Reducing carbon emissions in construction: Embodied carbon vs operational carbon

With the built environment contributing nearly 40% of our global greeenhouse gas emissions, reducing whole life carbon in buildings is critical to our net zero goal.

Charlotte Cameron
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The global push for sustainability and the race towards net zero have propelled carbon-intensive industries like construction into the spotlight. 

As we grapple with the reality that the built environment contributes nearly 40% of our global greenhouse gas emissions, the need to reduce carbon emissions in construction becomes paramount. 

Globally, it’s estimated that we build the equivalent of a city the size of Paris each week. Yet surprisingly, less than one per cent of buildings are assessed to determine their carbon footprint. Because of this rate of growth, it’s vital that every building, house or development addresses embodied and operational carbon – two facets that make up the whole life carbon of a building to ensure it has a positive impact on society and the environment, with a clear purpose in meeting the needs of the communities it serves. 

Understanding these types of carbon will help reduce whole life carbon, maximise energy efficiency to reduce unnecessary costs and waste, and produce a place to enable healthy and happy living. Historically, the industry has been a slow adopter of new technologies and sustainability initiatives, but the emergence of sustainable buildings and practices is now transforming the sector.

In this blog post, we will delve into the differences between these two types of carbon and how they play a crucial role in the environmental footprint of buildings.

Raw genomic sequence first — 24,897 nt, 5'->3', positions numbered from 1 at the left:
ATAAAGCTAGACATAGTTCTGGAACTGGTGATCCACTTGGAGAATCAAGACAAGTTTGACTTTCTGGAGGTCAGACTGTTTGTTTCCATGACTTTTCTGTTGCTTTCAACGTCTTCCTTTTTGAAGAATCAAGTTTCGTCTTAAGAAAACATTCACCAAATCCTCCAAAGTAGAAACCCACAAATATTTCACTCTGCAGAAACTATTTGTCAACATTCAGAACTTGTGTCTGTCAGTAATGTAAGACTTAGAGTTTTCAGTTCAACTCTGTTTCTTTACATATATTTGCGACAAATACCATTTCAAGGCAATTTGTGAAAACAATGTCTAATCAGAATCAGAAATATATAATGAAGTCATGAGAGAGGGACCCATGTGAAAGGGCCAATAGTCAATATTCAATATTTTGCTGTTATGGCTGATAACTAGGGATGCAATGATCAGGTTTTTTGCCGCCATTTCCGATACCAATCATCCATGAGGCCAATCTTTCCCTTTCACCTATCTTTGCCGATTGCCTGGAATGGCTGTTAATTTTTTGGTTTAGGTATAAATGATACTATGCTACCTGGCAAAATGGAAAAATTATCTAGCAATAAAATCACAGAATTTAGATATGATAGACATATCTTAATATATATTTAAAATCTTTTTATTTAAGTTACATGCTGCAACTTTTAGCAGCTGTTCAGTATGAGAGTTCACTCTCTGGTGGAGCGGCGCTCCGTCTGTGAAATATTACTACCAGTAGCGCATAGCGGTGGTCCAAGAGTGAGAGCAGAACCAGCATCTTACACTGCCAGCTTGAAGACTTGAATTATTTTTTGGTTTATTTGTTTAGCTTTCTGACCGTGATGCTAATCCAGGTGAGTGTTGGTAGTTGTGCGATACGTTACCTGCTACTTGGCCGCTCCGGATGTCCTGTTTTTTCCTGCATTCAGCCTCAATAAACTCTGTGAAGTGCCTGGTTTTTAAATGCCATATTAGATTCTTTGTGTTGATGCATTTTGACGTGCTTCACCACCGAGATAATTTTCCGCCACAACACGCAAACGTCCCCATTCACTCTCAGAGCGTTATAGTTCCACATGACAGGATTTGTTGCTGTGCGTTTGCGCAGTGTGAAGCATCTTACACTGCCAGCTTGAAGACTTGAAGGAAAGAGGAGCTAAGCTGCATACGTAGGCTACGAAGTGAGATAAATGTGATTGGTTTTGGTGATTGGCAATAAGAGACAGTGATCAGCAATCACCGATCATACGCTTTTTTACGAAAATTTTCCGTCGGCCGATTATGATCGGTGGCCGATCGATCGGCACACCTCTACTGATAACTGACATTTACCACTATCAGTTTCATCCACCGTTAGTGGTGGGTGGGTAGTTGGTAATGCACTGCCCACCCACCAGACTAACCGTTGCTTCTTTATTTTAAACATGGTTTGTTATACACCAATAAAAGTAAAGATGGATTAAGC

Embodied carbon vs operational carbon

Embodied carbon represents the carbon dioxide equivalent (CO₂e) associated with the non-operational phase of a construction project, including carbon emissions associated with extraction, manufacturing, transportation, deconstruction, disposal, and end-of-life of materials and processes. 

On the other hand, operational carbon refers to energy and water consumption during a building’s occupancy, encompassing emissions from regulated energy consumption such as electricity, heating, cooling, ventilation, lighting, and water use needed to operate the building.

Next, we will delve into a comprehensive exploration of both embodied carbon and operational carbon, unravelling their distinctive contributions to the whole life carbon footprint of a building.

Embodied Carbon: Building’s Carbon Footprint from Materials and Construction

Put simply, operational carbon encompasses the energy and water consumption directly attributable to the building’s occupants. On the other hand, embodied carbon encompasses all other factors, such as the construction of the building, the upkeep and repair of materials, and the end-of-life impact of those materials.

Embodied carbon, constituting over 30% of all global emissions in buildingsdemands attention. From the extraction of raw materials to the construction phase, every step plays a crucial role in determining a building’s embodied carbon. Developers and contractors must prioritise its reduction to meet net zero targets. In turn, developers could cut costs, mitigate resource risks, and navigate evolving regulations and planning permissions.  

Strategies for Embodied Carbon Reduction:

One effective strategy to reduce embodied carbon is the reuse of existing foundations and structures through renovation projects, potentially saving up to 75% of embodied carbon.